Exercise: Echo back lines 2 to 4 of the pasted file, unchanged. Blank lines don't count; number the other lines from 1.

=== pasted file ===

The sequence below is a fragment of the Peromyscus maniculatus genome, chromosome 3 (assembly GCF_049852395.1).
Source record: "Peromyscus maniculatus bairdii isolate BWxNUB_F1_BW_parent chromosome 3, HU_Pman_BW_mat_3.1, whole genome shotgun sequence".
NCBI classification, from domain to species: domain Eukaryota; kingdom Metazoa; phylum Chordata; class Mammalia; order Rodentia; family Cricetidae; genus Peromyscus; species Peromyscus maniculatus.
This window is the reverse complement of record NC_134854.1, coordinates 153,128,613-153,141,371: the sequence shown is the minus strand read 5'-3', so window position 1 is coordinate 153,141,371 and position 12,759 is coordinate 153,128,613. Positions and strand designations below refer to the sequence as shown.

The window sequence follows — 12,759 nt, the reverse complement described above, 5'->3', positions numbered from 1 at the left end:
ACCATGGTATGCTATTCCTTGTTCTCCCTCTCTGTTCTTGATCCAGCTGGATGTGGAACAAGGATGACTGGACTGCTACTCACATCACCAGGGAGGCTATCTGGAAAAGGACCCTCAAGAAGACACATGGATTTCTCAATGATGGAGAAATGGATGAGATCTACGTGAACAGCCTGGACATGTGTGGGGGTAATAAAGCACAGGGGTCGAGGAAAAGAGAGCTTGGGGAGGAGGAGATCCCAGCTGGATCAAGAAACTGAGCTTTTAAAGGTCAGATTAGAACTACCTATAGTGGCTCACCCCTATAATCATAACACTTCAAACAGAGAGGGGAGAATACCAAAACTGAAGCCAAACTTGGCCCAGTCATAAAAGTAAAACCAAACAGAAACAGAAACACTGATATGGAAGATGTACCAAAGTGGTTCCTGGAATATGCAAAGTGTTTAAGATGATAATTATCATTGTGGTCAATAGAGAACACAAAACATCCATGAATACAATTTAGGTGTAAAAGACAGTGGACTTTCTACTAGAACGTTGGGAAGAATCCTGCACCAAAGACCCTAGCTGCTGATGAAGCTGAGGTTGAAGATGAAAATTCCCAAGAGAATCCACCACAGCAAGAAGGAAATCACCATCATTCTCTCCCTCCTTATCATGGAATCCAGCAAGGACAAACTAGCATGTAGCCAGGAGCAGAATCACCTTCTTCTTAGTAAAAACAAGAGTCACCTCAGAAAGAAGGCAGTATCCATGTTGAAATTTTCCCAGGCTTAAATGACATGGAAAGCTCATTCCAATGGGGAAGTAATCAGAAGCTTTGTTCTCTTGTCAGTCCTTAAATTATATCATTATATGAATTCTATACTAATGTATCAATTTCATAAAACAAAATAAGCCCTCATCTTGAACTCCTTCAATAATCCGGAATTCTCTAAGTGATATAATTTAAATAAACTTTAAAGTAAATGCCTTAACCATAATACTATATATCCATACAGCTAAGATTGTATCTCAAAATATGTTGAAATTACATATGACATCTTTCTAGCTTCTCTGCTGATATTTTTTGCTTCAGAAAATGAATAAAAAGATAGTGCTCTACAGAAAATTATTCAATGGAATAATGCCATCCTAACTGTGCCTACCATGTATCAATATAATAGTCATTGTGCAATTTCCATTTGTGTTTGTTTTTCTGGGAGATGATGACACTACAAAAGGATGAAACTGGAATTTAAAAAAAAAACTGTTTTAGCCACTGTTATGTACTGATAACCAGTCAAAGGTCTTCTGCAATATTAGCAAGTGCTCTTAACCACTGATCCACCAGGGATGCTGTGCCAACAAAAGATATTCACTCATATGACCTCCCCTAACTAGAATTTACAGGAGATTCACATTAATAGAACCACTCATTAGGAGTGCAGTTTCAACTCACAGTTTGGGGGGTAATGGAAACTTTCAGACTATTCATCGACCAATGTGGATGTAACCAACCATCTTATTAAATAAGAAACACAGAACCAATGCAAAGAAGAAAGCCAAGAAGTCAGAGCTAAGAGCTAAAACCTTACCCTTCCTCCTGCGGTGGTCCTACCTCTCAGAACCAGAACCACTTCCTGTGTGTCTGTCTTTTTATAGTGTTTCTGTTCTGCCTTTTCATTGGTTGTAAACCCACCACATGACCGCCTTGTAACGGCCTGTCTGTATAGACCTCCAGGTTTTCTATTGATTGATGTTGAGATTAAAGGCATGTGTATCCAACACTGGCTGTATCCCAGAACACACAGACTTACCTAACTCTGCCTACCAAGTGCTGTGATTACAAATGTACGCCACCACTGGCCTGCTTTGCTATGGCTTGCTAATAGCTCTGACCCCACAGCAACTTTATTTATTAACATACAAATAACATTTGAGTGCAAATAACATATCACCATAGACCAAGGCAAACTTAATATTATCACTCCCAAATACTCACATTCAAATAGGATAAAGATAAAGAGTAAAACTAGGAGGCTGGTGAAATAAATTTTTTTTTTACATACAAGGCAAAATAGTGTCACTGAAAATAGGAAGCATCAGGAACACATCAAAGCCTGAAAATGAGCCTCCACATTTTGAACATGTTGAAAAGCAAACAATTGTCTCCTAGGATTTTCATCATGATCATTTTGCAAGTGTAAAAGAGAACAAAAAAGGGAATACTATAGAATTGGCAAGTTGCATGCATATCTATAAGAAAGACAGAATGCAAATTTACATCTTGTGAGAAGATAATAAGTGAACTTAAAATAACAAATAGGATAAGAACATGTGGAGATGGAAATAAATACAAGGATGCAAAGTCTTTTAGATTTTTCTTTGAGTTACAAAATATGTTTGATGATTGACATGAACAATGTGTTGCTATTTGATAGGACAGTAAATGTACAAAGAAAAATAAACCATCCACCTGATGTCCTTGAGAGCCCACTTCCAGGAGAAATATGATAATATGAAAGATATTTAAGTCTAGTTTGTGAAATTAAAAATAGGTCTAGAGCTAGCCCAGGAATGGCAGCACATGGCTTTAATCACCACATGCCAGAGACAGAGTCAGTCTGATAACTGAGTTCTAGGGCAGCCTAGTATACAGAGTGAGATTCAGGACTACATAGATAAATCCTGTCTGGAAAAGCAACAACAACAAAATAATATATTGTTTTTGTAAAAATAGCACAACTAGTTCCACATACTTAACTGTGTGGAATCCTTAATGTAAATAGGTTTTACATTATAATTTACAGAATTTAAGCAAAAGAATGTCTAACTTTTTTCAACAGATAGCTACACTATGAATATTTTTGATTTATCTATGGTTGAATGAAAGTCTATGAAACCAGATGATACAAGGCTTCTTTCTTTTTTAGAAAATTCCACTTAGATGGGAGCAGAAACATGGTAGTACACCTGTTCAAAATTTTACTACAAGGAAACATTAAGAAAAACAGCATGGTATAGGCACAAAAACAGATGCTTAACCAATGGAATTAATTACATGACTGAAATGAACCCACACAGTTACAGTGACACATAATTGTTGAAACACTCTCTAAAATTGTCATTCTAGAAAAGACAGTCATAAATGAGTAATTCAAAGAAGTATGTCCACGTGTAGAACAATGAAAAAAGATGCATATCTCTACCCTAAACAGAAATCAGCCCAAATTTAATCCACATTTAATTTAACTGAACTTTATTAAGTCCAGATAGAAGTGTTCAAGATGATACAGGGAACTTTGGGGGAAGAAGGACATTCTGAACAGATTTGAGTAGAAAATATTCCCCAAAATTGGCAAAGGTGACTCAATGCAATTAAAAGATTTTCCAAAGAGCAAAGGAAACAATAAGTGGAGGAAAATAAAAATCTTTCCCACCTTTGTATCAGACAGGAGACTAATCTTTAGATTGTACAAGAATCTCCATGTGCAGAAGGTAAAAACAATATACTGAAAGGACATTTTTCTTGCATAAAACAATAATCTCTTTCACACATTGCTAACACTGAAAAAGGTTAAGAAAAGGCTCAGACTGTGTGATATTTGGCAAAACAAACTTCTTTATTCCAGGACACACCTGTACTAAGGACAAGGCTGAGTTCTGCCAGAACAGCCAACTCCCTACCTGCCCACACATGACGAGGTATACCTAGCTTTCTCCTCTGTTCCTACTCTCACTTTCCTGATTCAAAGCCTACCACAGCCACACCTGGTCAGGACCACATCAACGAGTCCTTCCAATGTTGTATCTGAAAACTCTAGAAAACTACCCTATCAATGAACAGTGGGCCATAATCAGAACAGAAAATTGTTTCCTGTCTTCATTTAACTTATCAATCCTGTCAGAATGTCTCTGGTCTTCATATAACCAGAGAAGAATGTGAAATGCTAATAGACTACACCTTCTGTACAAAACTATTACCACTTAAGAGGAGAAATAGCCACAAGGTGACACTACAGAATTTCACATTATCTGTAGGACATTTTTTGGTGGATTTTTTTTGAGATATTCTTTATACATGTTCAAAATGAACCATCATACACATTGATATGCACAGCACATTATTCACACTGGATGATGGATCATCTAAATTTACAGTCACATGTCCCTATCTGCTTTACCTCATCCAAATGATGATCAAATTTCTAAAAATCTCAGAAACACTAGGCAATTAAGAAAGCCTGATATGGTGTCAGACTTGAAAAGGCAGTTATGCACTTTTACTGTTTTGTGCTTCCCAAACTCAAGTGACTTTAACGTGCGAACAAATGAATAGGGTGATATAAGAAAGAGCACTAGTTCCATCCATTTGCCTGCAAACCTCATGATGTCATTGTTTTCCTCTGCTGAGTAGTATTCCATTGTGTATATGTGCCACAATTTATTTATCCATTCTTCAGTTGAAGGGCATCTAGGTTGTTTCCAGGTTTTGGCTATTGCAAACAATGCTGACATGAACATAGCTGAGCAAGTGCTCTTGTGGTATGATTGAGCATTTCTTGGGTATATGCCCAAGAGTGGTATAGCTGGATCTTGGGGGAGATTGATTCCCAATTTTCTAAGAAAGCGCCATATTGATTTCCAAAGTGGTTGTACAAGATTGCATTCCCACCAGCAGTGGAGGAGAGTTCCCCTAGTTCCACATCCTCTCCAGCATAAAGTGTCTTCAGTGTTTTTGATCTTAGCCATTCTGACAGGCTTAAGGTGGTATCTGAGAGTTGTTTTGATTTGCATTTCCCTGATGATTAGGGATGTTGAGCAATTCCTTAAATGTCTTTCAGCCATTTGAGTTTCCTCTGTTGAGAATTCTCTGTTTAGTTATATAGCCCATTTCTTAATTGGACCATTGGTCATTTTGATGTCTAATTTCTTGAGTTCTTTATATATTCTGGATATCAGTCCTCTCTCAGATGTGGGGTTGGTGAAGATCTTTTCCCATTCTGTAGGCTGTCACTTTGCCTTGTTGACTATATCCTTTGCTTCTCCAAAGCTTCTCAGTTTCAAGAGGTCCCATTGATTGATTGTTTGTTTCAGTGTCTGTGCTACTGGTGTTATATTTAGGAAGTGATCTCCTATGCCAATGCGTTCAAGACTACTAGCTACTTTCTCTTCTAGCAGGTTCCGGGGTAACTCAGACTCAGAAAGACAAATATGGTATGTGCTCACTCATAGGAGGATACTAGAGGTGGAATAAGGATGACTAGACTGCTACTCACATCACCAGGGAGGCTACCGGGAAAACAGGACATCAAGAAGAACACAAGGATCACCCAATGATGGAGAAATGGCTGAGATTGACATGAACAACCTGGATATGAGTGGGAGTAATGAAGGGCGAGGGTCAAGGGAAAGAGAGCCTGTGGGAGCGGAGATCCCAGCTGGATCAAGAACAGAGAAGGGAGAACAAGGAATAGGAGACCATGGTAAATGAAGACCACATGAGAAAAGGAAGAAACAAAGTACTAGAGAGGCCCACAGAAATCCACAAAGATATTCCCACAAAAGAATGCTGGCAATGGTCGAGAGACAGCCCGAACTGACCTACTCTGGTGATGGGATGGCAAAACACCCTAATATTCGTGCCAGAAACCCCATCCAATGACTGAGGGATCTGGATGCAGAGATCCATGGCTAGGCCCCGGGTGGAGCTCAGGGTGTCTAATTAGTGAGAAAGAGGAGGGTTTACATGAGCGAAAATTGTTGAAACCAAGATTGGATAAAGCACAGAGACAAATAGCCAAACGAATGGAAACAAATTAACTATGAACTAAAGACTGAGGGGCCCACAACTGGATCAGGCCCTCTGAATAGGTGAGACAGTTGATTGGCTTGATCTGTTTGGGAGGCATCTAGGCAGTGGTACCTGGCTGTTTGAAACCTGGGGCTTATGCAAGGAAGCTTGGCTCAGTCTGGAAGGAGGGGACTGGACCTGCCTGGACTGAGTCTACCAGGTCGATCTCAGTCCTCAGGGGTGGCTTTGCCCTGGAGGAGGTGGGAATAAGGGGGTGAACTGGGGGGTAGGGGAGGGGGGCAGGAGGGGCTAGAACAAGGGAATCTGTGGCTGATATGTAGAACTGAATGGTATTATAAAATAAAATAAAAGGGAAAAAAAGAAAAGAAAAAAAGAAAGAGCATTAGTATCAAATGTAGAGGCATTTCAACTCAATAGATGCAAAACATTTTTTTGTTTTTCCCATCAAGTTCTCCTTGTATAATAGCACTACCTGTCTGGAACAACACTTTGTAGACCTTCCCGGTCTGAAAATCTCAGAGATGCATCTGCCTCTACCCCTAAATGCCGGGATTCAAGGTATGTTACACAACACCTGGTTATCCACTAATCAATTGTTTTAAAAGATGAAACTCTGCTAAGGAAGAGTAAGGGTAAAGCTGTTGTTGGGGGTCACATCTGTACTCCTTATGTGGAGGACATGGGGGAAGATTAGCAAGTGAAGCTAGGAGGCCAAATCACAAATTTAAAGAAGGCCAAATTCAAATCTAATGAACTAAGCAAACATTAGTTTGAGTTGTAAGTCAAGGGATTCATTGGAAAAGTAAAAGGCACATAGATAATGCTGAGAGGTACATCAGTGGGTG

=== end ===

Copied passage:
Source record: "Peromyscus maniculatus bairdii isolate BWxNUB_F1_BW_parent chromosome 3, HU_Pman_BW_mat_3.1, whole genome shotgun sequence".
NCBI classification, from domain to species: domain Eukaryota; kingdom Metazoa; phylum Chordata; class Mammalia; order Rodentia; family Cricetidae; genus Peromyscus; species Peromyscus maniculatus.
This window is the reverse complement of record NC_134854.1, coordinates 153,128,613-153,141,371: the sequence shown is the minus strand read 5'-3', so window position 1 is coordinate 153,141,371 and position 12,759 is coordinate 153,128,613. Positions and strand designations below refer to the sequence as shown.